Insights

How Much Does Surgery Cost Without Insurance in 2021?

Alyssa Corso12 Oct 2021

Depending on the surgery, the out-of-pocket cost can range between $4,000 to $170,000. The most expensive surgery is heart valve replacement surgery. LASIK eye surgery and other elective procedures may cost less. Factors like where you get the surgery done, the type of surgery you're getting, and pre or post-surgery care will impact the cost.

While traditional health insurance can cost thousands of dollars, Mira offers healthcare for $45 per month. With access to low-cost urgent care visits, lab testing, and discounted prescriptions, you can save thousands of dollars per year. Sign up today and get started.  

The Cost of Surgery Without Insurance

Paying for surgery out of pocket can vary greatly, costing you between $4,000 and $170,000, depending on what surgery you get. LASIK eye surgery may cost you about $4,000 because the surgery is less intensive, takes less time to perform, and can be an outpatient procedure, which is less expensive when compared to inpatient procedures. 

However, more extensive surgeries such as a heart valve replacement or heart bypass are more expensive for the following reasons:

  • Pre and post-operative hospital stay. Before and after receiving surgery, you will likely have to stay in the hospital. This is to make sure you are prepared for the surgery and are recovering well after. The average hospital stay is 6-7 days for bypass surgery.
  • Pre-surgical treatment. Pre-surgical treatment is done to increase the success of the surgery; this may include catheterization and other treatments necessary to ensure that bypass surgery is successful.
  • Anti-rejection medication. Anti-rejection medicine is necessary to prevent your body from rejecting any new organs, arteries, or valves after surgery. It may be prescribed for transplant surgeries as well.

The Average Cost for Surgery

Below we outline the out-of-pocket cost for surgeries. The most expensive surgeries are heart valve replacements, heart bypass, and spinal fusion surgeries.

SurgeryCost
Heart valve replacement$170,000
Heart bypass$123,000
Spinal fusion$110,000
Hip replacement$40,364
Knee replacement$35,000
Angioplasty$28,200
Hip resurfacing$28,000
Gastric bypass$25,000
Cornea$17,500
Gastric sleeve$16,500
Hysterectomy$15,400
Rhinoplasty$6,500
Breast implants$6,400
LASIK$4,000
Spleen removal$47,860
 Replace or revise brain shunt$49,355
Cranial lesion$50,189
Ileostomy$51,683
Removal of pacemaker or defibrillator$52,005
Partial removal of the colon$52,353
Gallbladder surgery$54,041

Sources: CBS, Statista

Factors That Influence the Cost of Surgery

As you can see from the data above, the cost of surgery ranges significantly. Some factors that may influence the price include the following:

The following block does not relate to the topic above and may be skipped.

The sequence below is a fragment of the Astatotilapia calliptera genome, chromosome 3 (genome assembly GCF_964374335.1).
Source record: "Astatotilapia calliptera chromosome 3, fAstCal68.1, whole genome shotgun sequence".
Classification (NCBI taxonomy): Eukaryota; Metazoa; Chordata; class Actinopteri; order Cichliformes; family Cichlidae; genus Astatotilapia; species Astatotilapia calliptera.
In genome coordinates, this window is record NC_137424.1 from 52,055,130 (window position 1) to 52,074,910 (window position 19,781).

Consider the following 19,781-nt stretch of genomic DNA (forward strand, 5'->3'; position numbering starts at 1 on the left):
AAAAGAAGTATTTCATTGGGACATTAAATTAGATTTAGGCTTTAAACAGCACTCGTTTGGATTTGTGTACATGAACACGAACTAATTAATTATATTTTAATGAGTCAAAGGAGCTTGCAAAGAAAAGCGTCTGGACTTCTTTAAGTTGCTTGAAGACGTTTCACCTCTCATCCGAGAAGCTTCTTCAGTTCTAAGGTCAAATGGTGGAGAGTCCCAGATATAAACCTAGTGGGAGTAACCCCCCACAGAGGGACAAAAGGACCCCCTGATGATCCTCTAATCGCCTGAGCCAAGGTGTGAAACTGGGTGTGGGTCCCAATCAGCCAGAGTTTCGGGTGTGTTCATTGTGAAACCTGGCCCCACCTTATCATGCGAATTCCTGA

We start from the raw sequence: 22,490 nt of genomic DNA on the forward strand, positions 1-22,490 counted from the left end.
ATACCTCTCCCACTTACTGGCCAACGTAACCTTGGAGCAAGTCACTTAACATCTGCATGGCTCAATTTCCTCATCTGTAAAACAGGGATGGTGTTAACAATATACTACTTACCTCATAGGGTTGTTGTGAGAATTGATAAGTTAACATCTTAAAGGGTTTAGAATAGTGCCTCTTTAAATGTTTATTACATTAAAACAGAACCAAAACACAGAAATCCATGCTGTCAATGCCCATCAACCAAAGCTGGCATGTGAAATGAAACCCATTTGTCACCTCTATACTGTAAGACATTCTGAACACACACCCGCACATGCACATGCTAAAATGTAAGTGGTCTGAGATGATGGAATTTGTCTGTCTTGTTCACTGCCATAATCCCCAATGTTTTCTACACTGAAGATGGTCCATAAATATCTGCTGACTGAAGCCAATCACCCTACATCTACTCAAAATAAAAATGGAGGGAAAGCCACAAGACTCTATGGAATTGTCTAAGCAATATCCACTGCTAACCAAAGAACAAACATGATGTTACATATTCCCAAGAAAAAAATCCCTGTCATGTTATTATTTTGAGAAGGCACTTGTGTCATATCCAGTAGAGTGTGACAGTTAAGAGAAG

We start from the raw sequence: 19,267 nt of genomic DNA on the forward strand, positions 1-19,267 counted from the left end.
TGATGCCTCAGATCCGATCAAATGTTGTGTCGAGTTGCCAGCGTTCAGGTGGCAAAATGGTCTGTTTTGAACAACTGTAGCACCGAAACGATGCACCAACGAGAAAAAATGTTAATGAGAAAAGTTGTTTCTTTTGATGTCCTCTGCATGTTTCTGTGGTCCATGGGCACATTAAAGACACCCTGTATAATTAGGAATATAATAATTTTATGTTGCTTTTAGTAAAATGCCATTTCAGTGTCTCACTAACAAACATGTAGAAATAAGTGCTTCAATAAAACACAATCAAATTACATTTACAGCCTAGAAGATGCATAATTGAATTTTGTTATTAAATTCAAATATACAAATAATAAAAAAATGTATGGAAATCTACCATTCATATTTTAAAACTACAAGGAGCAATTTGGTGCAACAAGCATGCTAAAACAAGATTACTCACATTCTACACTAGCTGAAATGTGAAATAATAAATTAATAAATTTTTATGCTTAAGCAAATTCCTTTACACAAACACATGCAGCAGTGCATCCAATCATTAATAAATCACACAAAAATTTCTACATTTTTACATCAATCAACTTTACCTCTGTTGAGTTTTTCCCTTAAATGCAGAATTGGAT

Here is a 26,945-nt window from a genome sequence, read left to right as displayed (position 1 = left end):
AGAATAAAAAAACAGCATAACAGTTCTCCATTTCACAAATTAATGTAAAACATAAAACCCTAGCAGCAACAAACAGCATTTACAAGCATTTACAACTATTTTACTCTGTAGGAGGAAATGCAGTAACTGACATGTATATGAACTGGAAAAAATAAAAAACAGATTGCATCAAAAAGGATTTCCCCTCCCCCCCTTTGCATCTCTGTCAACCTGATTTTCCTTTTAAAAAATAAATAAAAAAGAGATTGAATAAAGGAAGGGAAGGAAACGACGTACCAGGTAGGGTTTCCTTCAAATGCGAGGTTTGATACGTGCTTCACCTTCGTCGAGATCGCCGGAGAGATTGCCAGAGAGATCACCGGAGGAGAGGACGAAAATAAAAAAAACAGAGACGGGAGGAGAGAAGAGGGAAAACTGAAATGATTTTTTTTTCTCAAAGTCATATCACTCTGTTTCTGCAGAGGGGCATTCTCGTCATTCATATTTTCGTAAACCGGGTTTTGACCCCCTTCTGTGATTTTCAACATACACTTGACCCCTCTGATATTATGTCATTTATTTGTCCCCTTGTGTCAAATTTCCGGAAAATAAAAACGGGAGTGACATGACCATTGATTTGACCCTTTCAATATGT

Where your surgery is done (facility and location)

Whether you get your surgery done at an inpatient or outpatient facility will affect the cost you pay. Additionally, your location will also play a role in the price.

Inpatient vs. Outpatient Care

Inpatient care, such as hospitals, is primarily used in cases of complex surgeries and some routine ones, serious illnesses, or medical issues that require substantial monitoring. Outpatient care, such as a doctor's office, is used for X-rays, MRIs, CT scans, and other types of imaging, lab tests, mammograms, and minor procedures. 

A study shows that outpatient procedures are significantly less expensive when compared to inpatient procedures. Outpatient procedures averaged $3,800 per patient, while the inpatient facility charge was 350% more expensive at $13,200 per patient (this was about $9,500 in savings). There was no difference between the inpatient and outpatient groups in terms of complications or readmissions.

Get Mira - Healthcare you can afford.

Get doctor visits, lab tests, prescription, and more. Affordable copays. Available 35+ states.

Location

The cost will also be dependent on your general location, such as state and city. Across different metro areas, there can be up to a 25-fold variation in prices of the same surgery or procedure:

  • The median price for C-sections in San Francisco-Oakland-Hayward, CA ($20,721) was nearly 4.5 times that in Knoxville, TN ($4,556).
  • A standard blood test in Beaumont, TX ($443) costs nearly 25 times more than the same test in Toledo, OH ($18).
  • Established patient office visits had median prices three times larger in Anchorage, AK ($165) than in Miami-Fort Lauderdale-West Palm Beach, FL ($60).

Pre or Post Surgery Care